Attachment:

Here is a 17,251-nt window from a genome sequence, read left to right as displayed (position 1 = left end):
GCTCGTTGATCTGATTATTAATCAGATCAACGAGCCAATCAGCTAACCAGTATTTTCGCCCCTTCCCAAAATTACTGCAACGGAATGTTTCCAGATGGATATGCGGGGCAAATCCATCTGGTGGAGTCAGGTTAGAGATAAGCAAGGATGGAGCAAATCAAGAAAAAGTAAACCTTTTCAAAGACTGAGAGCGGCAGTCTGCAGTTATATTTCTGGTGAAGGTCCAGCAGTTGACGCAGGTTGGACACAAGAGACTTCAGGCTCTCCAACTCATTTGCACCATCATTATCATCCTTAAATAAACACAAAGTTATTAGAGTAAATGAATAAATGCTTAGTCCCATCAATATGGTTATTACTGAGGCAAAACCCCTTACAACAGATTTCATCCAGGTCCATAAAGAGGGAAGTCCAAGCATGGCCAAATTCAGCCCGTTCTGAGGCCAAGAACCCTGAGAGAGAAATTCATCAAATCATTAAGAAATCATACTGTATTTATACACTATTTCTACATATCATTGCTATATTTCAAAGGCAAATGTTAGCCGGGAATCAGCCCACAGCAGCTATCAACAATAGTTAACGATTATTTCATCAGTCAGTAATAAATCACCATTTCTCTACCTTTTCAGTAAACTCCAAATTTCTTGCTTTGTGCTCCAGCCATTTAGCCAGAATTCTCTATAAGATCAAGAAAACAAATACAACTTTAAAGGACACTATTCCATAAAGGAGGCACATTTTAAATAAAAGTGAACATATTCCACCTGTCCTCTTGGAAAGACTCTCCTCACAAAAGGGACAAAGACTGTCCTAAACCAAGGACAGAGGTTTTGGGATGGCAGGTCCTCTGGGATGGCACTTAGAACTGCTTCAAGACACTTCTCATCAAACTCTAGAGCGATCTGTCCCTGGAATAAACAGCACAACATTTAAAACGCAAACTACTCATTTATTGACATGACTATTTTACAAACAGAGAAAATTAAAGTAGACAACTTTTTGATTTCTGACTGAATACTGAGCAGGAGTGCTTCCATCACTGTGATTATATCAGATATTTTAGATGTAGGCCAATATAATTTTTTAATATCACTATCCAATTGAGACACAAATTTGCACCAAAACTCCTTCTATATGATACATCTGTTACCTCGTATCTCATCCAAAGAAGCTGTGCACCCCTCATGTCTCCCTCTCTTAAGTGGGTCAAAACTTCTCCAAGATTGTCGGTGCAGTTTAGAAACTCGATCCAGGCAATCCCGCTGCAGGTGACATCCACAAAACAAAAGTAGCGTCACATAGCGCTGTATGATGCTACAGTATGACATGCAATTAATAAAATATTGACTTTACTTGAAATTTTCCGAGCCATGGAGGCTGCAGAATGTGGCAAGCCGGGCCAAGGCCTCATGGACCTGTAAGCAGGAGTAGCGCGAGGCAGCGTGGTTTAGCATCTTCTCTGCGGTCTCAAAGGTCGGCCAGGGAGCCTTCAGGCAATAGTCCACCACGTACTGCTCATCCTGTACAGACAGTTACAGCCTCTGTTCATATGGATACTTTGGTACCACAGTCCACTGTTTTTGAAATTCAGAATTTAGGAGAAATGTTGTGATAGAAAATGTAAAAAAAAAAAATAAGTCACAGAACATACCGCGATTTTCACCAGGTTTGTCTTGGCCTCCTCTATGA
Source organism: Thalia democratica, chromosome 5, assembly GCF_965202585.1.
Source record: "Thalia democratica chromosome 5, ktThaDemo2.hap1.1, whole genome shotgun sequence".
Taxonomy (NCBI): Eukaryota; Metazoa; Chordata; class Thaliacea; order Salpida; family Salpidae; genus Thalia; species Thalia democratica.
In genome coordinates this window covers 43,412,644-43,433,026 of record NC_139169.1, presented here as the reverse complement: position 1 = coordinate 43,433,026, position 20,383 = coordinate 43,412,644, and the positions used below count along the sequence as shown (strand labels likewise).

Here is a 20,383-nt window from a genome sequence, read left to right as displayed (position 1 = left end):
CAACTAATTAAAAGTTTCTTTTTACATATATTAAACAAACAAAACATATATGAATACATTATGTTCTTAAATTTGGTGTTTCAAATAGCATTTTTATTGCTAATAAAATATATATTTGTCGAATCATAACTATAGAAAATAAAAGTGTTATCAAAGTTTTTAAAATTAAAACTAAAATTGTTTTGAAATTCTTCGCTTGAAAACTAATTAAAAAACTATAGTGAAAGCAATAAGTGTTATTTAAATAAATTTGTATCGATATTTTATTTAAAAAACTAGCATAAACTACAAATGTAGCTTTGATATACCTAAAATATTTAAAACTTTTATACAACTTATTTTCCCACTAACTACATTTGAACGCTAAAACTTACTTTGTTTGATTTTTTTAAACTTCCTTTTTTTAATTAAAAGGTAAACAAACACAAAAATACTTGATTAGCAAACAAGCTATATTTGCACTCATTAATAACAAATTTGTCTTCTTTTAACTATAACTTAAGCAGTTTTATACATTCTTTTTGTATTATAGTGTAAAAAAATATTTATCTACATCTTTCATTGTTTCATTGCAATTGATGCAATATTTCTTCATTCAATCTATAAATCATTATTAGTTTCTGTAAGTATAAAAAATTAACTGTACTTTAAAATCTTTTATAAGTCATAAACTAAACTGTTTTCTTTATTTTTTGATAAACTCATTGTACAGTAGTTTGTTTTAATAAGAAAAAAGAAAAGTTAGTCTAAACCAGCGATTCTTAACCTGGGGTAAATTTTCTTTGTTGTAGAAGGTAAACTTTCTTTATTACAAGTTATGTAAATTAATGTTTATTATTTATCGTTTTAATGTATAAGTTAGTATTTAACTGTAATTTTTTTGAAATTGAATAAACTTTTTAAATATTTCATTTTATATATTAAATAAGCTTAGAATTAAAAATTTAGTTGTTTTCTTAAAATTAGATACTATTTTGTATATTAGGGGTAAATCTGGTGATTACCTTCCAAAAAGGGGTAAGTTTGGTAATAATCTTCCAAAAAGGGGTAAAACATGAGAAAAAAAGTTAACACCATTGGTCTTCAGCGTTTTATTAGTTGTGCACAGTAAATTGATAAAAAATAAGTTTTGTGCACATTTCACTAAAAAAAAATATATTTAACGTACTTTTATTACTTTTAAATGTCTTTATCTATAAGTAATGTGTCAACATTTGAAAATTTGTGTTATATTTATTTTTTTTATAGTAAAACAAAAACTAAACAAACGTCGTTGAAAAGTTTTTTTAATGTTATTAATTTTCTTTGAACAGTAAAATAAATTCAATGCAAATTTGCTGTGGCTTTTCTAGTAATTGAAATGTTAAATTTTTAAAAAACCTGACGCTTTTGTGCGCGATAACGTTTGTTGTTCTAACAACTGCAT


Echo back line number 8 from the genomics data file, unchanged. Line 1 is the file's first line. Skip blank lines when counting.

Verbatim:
CAACTAATTAAAAGTTTCTTTTTACATATATTAAACAAACAAAACATATATGAATACATTATGTTCTTAAATTTGGTGTTTCAAATAGCATTTTTATTGCTAATAAAATATATATTTGTCGAATCATAACTATAGAAAATAAAAGTGTTATCAAAGTTTTTAAAATTAAAACTAAAATTGTTTTGAAATTCTTCGCTTGAAAACTAATTAAAAAACTATAGTGAAAGCAATAAGTGTTATTTAAATAAATTTGTATCGATATTTTATTTAAAAAACTAGCATAAACTACAAATGTAGCTTTGATATACCTAAAATATTTAAAACTTTTATACAACTTATTTTCCCACTAACTACATTTGAACGCTAAAACTTACTTTGTTTGATTTTTTTAAACTTCCTTTTTTTAATTAAAAGGTAAACAAACACAAAAATACTTGATTAGCAAACAAGCTATATTTGCACTCATTAATAACAAATTTGTCTTCTTTTAACTATAACTTAAGCAGTTTTATACATTCTTTTTGTATTATAGTGTAAAAAAATATTTATCTACATCTTTCATTGTTTCATTGCAATTGATGCAATATTTCTTCATTCAATCTATAAATCATTATTAGTTTCTGTAAGTATAAAAAATTAACTGTACTTTAAAATCTTTTATAAGTCATAAACTAAACTGTTTTCTTTATTTTTTGATAAACTCATTGTACAGTAGTTTGTTTTAATAAGAAAAAAGAAAAGTTAGTCTAAACCAGCGATTCTTAACCTGGGGTAAATTTTCTTTGTTGTAGAAGGTAAACTTTCTTTATTACAAGTTATGTAAATTAATGTTTATTATTTATCGTTTTAATGTATAAGTTAGTATTTAACTGTAATTTTTTTGAAATTGAATAAACTTTTTAAATATTTCATTTTATATATTAAATAAGCTTAGAATTAAAAATTTAGTTGTTTTCTTAAAATTAGATACTATTTTGTATATTAGGGGTAAATCTGGTGATTACCTTCCAAAAAGGGGTAAGTTTGGTAATAATCTTCCAAAAAGGGGTAAAACATGAGAAAAAAAGTTAACACCATTGGTCTTCAGCGTTTTATTAGTTGTGCACAGTAAATTGATAAAAAATAAGTTTTGTGCACATTTCACTAAAAAAAAATATATTTAACGTACTTTTATTACTTTTAAATGTCTTTATCTATAAGTAATGTGTCAACATTTGAAAATTTGTGTTATATTTATTTTTTTTATAGTAAAACAAAAACTAAACAAACGTCGTTGAAAAGTTTTTTTAATGTTATTAATTTTCTTTGAACAGTAAAATAAATTCAATGCAAATTTGCTGTGGCTTTTCTAGTAATTGAAATGTTAAATTTTTAAAAAACCTGACGCTTTTGTGCGCGATAACGTTTGTTGTTCTAACAACTGCAT